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365 Challenge > Day 23 - Thai Blue Butterfly Pea Tea

This is my first post about herbal teas. Taking advantage of being in Bangkok, I have tried both teas and non-teas that are grown in Thailand. I have come across this ‘popular’ blue tea on social media, which to be honest did not appeal to me at all. I approach any drink/food item that looks a bit unusual with caution and an assumption that ‘unnatural’. But I was wrong. Blue per flower or with its scientific name ‘clitoria ternatea’ is a plant originating in Asia but can be grown in many warm countries. It has been used as a food colouring or drink in Thailand and Vietnam but also across Asia. In India, blue pea flower is used as Ayurvedic medicine.

In Thailand, this tea is served called with some honey and lime/lemon juice which changes the colour of the liquor to purple from dark blue. In this view, blue butterfly pea tea can be named as a natural acid indicator (similar to red cabbage). We all love some visual drama, but what about the rest?

Well, I cannot say that it tastes much. In different countries, it is combined with different herbal teas such as lemongrass. Alone, it has a light starchy and very slight vegetal taste. So, I can without hesitation say that people do not drink it for its taste. In Thai herbal medicine, this tea is known for its many health benefits which include treatment of hair loss, anti-ageing properties, improving vision and enhancing immune system and memory. But I am in no position to argue for those. However, I did find a scientific article [1] concluding that this tea has various neuropharmacological benefits such as anti-depressant and anti-stress. I can see that the consumption of this tea will continue to increase.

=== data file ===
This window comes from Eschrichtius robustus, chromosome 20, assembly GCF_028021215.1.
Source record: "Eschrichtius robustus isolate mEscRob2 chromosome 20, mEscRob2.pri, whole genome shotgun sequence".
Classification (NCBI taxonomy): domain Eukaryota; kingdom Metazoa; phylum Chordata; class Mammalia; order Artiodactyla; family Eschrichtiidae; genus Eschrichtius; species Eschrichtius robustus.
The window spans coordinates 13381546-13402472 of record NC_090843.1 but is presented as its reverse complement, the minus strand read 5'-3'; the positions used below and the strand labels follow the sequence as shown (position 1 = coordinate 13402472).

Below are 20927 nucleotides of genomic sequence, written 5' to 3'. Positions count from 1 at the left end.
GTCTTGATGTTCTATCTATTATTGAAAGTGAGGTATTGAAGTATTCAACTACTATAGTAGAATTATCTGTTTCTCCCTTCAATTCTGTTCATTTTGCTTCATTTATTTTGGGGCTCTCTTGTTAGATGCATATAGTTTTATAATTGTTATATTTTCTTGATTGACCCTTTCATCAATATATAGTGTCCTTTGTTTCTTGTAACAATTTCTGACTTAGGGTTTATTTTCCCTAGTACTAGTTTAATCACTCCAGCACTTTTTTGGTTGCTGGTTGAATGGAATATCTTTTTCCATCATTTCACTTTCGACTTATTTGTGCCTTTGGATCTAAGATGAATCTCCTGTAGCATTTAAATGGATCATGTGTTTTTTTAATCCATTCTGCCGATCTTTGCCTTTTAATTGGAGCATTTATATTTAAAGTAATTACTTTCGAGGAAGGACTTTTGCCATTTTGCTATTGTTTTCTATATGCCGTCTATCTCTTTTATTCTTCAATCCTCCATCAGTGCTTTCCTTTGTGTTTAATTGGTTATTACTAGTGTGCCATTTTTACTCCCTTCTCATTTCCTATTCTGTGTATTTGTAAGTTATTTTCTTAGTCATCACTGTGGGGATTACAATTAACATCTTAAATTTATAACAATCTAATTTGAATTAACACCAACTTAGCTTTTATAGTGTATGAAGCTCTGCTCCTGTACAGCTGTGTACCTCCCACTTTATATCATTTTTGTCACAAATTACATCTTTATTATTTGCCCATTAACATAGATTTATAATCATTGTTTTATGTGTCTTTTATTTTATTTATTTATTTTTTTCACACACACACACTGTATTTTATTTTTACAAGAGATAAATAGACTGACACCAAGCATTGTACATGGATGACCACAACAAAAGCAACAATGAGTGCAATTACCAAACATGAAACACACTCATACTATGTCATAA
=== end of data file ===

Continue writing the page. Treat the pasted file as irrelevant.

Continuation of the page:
And yes, if you drink Blue Butterfly Pea Tea too much, be careful as you might turn into a smurf!


Tea Profile:

Type: Herbal

Origin: Northern Thailand

Harvest time: 2019

Leave colour: Purple flowers with a green and yellow colour stem

Liquor colour: Vibrant blue

Tea aroma: Starch

Tea taste: Subtle rice and vegetal tones

Steeping/brewing: For about two tablespoons of flowers, you can use around 300ml water at 80-90°C and wait for 3 minutes for infusion in Western-style. No need for gongfu method as for this tea, the aroma and the taste are secondary to vision. You can brew the leaves up to three many times. To each infusion add additional time. Experiment for a result that suits your taste.

Shelf life: Up to 1 year (the freshest the better)

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